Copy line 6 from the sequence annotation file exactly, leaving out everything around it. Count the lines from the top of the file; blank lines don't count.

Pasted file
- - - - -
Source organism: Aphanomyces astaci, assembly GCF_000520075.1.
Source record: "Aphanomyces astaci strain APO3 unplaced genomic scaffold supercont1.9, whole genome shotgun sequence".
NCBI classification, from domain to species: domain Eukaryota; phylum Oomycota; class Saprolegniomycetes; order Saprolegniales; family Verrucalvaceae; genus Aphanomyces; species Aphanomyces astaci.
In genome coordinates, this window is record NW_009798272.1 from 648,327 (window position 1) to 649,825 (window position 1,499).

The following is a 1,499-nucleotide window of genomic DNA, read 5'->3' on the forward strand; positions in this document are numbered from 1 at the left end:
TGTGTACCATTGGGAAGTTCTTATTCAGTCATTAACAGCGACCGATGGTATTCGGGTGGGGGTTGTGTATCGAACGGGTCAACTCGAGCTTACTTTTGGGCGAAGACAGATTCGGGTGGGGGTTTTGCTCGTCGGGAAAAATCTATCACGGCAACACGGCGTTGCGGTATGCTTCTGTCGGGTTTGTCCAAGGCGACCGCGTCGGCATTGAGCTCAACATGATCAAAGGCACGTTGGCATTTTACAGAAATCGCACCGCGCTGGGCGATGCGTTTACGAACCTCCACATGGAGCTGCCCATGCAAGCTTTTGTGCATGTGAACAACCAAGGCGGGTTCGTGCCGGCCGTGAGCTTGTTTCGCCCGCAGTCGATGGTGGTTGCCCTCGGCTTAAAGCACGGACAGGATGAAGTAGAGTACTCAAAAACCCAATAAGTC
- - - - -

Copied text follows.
TGTGTACCATTGGGAAGTTCTTATTCAGTCATTAACAGCGACCGATGGTATTCGGGTGGGGGTTGTGTATCGAACGGGTCAACTCGAGCTTACTTTTGGGCGAAGACAGATTCGGGTGGGGGTTTTGCTCGTCGGGAAAAATCTATCACGGCAACACGGCGTTGCGGTATGCTTCTGTCGGGTTTGTCCAAGGCGACCGCGTCGGCATTGAGCTCAACATGATCAAAGGCACGTTGGCATTTTACAGAAATCGCACCGCGCTGGGCGATGCGTTTACGAACCTCCACATGGAGCTGCCCATGCAAGCTTTTGTGCATGTGAACAACCAAGGCGGGTTCGTGCCGGCCGTGAGCTTGTTTCGCCCGCAGTCGATGGTGGTTGCCCTCGGCTTAAAGCACGGACAGGATGAAGTAGAGTACTCAAAAACCCAATAAGTC